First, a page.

Intel Corp. broke ground on two new plants in Arizona on Friday as part of its recovery strategy to become a major chipmaker for external customers.
The $20 billion facilities, called Fab 52 and Fab 62, would raise Intel’s site in Chandler, Arizona, to a total of six factories. They will contain Intel’s most sophisticated chipmaking technology and will play a key part in the company’s quest to reclaim its dominance in manufacturing the smallest, fastest chips by 2025, after falling behind competitor Taiwan Semiconductor Manufacturing Co Ltd.
The new Intel facilities in Arizona will be the first to be constructed from the ground up with space set aside for outside customers. Intel has traditionally manufactured its own chips, but its recovery strategy includes taking on work from other companies like Qualcomm Inc. and Amazon.com’s cloud segment, as well as strengthening its manufacturing ties with the US military.
“We want to have better supply chain resilience,” Intel CEO Pat Gelsinger told Reuters in an interview earlier this week after attending a White House meeting on the worldwide chip shortfall. “As the only business on American soil capable of doing the world’s most advanced lithography techniques, we’re going to go all out.”
It’s too early to say how much of the new facilities’ capacity will be allocated for outside customers, according to Gelsinger. The facilities would generate “thousands” of wafers every week, he added.
Wafers are silicon discs that are used to make chips and may store hundreds or even thousands of them. TSMC, an Intel competitor, has also bought the property in Phoenix for its first U.S. campus, which will house up to six chip manufacturers and is close to Intel’s site.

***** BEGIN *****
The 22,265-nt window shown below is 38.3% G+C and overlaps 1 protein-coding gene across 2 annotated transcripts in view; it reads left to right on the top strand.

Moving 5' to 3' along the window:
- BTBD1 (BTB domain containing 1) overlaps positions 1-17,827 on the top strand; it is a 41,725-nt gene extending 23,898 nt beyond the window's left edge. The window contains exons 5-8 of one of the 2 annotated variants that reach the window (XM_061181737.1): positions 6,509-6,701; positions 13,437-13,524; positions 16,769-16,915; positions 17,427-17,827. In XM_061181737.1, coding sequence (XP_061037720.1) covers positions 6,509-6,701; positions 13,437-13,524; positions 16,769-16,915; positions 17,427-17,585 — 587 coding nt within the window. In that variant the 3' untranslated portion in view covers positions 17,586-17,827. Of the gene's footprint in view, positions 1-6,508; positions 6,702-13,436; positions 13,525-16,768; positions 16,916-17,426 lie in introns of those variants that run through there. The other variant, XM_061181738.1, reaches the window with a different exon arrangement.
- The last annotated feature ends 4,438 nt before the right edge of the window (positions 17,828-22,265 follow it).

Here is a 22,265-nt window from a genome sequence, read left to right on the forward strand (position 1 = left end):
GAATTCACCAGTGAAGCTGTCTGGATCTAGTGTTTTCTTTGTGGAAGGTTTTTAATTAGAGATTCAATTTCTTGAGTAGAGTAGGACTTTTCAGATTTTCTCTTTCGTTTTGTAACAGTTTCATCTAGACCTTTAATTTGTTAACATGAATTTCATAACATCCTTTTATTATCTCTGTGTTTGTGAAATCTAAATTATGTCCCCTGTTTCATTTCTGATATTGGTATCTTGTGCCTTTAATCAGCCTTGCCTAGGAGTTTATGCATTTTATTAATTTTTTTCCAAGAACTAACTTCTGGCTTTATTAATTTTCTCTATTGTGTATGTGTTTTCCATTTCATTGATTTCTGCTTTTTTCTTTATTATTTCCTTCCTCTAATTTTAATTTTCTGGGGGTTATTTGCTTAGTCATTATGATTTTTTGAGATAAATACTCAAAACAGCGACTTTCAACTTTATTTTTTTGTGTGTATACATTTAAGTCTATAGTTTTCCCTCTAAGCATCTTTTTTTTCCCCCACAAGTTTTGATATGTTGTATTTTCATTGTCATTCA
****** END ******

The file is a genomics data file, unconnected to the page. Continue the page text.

Why do the two labs matter?
The two new fabs in Arizona will not only meet Intel’s expanding product demand but will also offer committed capacity for Intel Foundry Services, which was recently announced (IFS).
Intel Foundry Services opens its doors to fulfill the demands of foundry clients all around the world, many of whom are searching for better regional balance in the semiconductor supply chain.
The new fabs will produce Intel’s most advanced process technologies, including Intel 20A with the new RibbonFET and PowerVia breakthroughs, when they are completely operational in 2024.
Intel is the only semiconductor firm in the United States with cutting-edge process and packaging development capabilities, and the company is investing in domestic capacity to meet the growing global demand for chips in a variety of markets, including PCs, cars, data centers, and more.